Supreme Court Hears Argument in Religious Monument Case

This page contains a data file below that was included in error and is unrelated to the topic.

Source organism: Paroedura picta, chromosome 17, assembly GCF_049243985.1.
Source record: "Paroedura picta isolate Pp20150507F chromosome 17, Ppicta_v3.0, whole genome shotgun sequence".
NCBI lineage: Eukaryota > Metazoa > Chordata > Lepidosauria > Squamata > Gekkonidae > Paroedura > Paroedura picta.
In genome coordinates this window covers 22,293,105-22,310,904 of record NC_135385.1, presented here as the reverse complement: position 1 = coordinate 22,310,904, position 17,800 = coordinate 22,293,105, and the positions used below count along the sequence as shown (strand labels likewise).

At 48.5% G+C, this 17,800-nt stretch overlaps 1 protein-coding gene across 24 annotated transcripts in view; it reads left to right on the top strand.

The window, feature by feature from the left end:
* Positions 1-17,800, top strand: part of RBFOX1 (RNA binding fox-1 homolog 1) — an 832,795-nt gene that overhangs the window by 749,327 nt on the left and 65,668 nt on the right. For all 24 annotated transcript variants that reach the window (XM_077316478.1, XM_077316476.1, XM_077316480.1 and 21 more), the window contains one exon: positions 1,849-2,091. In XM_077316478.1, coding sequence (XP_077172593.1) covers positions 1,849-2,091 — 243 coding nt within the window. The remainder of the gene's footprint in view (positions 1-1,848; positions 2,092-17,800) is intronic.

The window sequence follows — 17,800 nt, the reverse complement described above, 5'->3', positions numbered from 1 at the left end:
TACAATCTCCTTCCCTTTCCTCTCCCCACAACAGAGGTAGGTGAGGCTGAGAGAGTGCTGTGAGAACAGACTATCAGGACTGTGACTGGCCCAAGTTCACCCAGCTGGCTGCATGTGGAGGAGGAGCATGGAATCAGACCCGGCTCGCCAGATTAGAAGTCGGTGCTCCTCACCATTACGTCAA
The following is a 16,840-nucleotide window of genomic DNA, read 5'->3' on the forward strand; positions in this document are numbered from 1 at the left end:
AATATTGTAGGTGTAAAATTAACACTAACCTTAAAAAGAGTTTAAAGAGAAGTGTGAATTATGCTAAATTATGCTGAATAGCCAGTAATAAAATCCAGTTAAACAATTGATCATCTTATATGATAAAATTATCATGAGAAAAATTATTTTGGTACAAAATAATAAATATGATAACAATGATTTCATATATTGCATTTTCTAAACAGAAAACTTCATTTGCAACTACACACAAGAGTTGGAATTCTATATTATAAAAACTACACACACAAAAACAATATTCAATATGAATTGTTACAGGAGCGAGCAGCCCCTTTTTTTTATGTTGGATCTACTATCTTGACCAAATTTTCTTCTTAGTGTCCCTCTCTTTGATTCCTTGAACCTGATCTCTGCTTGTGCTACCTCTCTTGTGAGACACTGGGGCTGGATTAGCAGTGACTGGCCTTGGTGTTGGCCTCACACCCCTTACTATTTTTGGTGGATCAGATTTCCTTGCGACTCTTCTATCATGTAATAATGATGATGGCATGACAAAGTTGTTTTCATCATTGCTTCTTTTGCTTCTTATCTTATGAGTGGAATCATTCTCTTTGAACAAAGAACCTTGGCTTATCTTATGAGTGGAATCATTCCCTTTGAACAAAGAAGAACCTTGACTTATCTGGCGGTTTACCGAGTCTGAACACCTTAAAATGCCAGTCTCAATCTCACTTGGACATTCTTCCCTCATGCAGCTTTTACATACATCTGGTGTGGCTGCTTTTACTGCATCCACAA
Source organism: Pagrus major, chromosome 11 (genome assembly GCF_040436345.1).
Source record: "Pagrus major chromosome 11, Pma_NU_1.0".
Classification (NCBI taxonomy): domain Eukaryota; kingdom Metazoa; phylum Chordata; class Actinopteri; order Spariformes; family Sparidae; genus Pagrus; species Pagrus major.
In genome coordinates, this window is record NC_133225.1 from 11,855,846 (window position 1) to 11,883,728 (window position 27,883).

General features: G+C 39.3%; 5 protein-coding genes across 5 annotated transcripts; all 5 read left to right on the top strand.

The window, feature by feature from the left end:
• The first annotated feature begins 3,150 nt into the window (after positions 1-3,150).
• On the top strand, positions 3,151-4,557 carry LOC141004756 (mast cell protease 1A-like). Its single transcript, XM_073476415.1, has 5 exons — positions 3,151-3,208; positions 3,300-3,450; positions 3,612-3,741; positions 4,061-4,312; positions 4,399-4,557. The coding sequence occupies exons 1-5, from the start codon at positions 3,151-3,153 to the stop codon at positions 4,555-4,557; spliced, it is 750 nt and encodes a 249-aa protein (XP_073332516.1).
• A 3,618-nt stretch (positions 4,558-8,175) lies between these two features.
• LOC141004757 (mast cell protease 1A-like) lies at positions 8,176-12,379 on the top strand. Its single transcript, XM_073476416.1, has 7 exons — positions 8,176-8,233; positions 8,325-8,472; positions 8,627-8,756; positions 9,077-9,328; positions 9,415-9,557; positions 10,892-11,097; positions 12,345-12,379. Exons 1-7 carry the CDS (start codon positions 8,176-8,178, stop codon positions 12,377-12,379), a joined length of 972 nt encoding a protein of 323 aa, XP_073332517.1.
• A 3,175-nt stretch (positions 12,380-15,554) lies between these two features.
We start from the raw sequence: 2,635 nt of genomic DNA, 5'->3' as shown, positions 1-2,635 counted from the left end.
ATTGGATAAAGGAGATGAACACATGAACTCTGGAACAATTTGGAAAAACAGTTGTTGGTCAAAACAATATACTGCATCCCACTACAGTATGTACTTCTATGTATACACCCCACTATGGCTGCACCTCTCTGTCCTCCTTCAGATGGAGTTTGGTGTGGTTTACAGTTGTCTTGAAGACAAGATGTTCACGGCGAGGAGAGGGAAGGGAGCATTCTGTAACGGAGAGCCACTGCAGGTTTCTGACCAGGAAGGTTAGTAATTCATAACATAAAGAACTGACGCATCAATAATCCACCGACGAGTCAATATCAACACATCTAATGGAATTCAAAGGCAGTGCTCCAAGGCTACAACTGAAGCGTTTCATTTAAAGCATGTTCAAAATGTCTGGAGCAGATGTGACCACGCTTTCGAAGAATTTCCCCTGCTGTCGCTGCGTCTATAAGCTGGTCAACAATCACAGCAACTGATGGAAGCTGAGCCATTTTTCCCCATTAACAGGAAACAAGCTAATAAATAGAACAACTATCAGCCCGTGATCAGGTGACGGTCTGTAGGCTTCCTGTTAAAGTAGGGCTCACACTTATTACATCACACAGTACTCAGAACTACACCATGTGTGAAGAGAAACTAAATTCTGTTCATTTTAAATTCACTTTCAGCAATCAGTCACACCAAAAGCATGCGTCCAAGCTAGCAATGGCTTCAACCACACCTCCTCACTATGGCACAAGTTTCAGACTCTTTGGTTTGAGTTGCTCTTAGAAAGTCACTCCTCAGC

The Supreme Court heard oral argument on Wednesday, November 12 in an important and highly unusual case raising the issue whether a town can be compelled to display a religious monument in one of its parks. Because JSPAN filed a friend of the court brief in the case, JSPAN board members Ted Mann and Jeff Pasek traveled to Washington to take in the argument first-hand. Summum is a recently created religion. It sued Pleasant Grove City, Utah when the town refused its request to display a permanent monument in the town's Pioneer Park to the "Seven Aphorisms" on which the Summum faith is based. Since 1971, the park has included a massive Ten Commandments monument donated by the Fraternal Order of Eagles more than 35 years ago. Although Summum lost in the federal district court, it prevailed before a three-judge panel of the 10th Circuit. Because the Circuit court had previously ruled in another case that a Ten Commandments monument was not religious speech, Summum brought its claim as a First Amendment, free speech challenge, claiming that the town had created a public forum for the display of monuments and that it could not discriminate against Summum's monument just because it disagreed with the content of its message. To avoid Summum's public forum claim, the town had to argue that the content of the speech on the Ten Commandments monument was no longer private speech, but that it had become government speech the very moment the government assumed control of it. In the JSPAN brief to the court, we argued that no court should ever order government to display a religious monument without analyzing the case under the Establishment Clause, something that the lower courts had never done here. The importance of this issue was brought home less than three minutes into the argument from the first comment made by Chief Justice John Roberts to Jay Sekulow of the American Center for Law and Justice, a religious right organization that represented the town. Chief Justice Roberts observed: "You're really just picking your poison. The more you say that the monument is 'government speech' to get out of the Free Speech Clause, the more you're walking into a trap under the Establishment Clause. What is the government doing supporting the Ten Commandments?" The Chief Justice was not sparing in his questions to Pamela Harris, the lawyer representing Summum: "You have a Statue of Liberty; do we have to have a statue of despotism? Do we have to put any president who wants to be on Mount Rushmore?" Harris also put her finger on the underlying issue when she noted that Pleasant Grove City refused to endorse the message of the Ten Commandments as its own precisely because it wanted to "have it both ways." On one hand, it wanted to sidestep any obligations under Establishment Clause while being able to endorse a religious message it agreed with in the Ten Commandments. In other words, it wanted to prefer one religion over another. JSPAN's solution to the problems created by this case is to tell the lower court that it cannot assume that the Ten Commandments monument is both government speech and immune from examination under the Establishment Clause. Rather than order a second religious monument to be displayed in the park, with who knows how many more to follow, perhaps both monuments should be prohibited to keep government out of the business of endorsing any particular religious message. That analysis was never performed by the lower courts and is essential in a case of this sort. The decision in the case is expected in the spring. To read "A Case of Religious Discrimination", an editorial supporting the JSPAN position, which appeared in The New York Times on November 12, 2008, click here.